Zoll reported that one IRS manager, speaking at a seminar, said the IRS had suspended political audits because a 2009 federal court ruling required the IRS to clarify which high-ranking official could authorize audits over the tax code’s political rules, and that the IRS has yet to do so.
As Zoll put it:
The tax code allows a wide range of political activity by houses of worship, including speaking out on social issues and organizing congregants to vote. But churches cannot endorse a candidate or engage in partisan advocacy.
Yet, she pointed out that in one case a Texas pastor erected a sign saying, “Vote for the Mormon, not the Muslim.” (A clear endorsement of Romney, while perpetuating a fear-based bias against the president.)
She also noted that a survey by the Pew Forum on Religion and Public Life found “40 percent of black Protestants who attend worship services regularly said their clergy have discussed a specific candidate in church — and the candidate in every instance was President Barack Obama.”
Locally, the two churches that took out the full-page ads in the Journal also happen to be among the state’s largest, with congregations that exceed in number the populations of most New Mexico towns. (Calvary reportedly has at least 14,000 members).
That’s a lot of tax-exempt money to protect. And, as we’ve reported before, it’s also a built-in voting bloc for a candidate to tap, either by joining a megachurch or being granted a chance to appear at a church event. The appearance of then-candidate Allen Weh at a Calvary service in 2010 caught the attention of the Journal (and ABQJournalWatch).
That appearance also elicited the most thoughtful piece I’ve read yet on church endorsements. On his now-archived NMPolitics.net site, Heath Haussamen wrote then that “Pastors Shouldn’t Endorse Political Candidates,” not because it’s inappropriate in terms of tax law – and therefore, inappropriate in terms of a church’s integrity. But as Haussamen put it:
Pastors can use their influence as a healing force – to find common ground, foster a culture of treating all people as human beings, and promote a spirit of love and understanding. Such churches help heal society’s ills. . . .
Pastors can also use their influence to spread the disease of division by engaging in partisan politics. . . . Churches that engage in partisan politics alienate the other half of the country. In 2008, I actually heard one of those high-profile, McCain-supporting speakers use the word “enemy” to describe people who work in Hollywood.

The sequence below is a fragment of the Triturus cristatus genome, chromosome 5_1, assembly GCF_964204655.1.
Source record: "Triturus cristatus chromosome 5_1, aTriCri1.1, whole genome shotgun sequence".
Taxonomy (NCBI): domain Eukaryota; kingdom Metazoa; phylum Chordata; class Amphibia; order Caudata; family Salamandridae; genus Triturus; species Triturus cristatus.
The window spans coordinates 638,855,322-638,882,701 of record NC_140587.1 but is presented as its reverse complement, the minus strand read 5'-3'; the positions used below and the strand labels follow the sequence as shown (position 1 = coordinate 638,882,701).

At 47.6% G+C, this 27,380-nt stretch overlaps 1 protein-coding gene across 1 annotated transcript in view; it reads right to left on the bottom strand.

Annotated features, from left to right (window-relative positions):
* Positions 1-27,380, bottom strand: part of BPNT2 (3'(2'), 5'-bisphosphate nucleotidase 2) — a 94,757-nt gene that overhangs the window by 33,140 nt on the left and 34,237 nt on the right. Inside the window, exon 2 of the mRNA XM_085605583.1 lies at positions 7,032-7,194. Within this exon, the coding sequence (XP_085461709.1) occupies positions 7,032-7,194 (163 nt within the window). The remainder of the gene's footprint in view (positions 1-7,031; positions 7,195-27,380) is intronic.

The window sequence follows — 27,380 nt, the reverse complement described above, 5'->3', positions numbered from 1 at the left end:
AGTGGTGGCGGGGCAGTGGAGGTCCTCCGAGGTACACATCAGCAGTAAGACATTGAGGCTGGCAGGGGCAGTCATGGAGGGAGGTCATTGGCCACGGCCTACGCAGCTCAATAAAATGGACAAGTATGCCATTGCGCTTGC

People aren’t our enemies. War, disease, poverty… those are some of our enemies.
By not endorsing candidates, Haussamen wrote, pastors show that the church “is a safe place to grow in their faith.” In the article, he demonstrated how his own church in Las Cruces has done just that.
Haussamen is on to something.
Postscript: One can interject that Graham and the others were merely trying to get what Graham called “profound moral issues” into the election. To that it could be argued that by not naming a candidate, and focusing on just three issues – marriage, abortion and “religious freedom”—they can then get away with ignoring other Christian values. It could also be argued that they ignore evangelical history – the late 1960s and early 1970s, when, as Jonathan Dudley posits, (non-Catholic) evangelical Christians “widely believed the Bible says life begins at birth and supported looser abortion policies.”
While church leaders would do well to remember that mixing politics and religion is risky with regard to tax law, they might also remember that the Constitution specifies that “no religious test shall ever be required as a qualification to any office or public trust under the United States.” As Peter Montgomery writes in his “12 Rules for Mixing Religion and Politics:”
That declaration represents the clearest statement of the intentions of the Constitution’s authors to prevent the government from engaging in religious coercion and to ensure that all Americans are welcome to engage in politics whether or not they share the religious beliefs of the majority.
Therefore, Rule No. 1 in Montgomery’s list of 12 is “no religious test for public office, nor a religious test for participation in the political process.” The 11 other rules and their explanations, with an introduction by Bill Moyers, are well worth a read.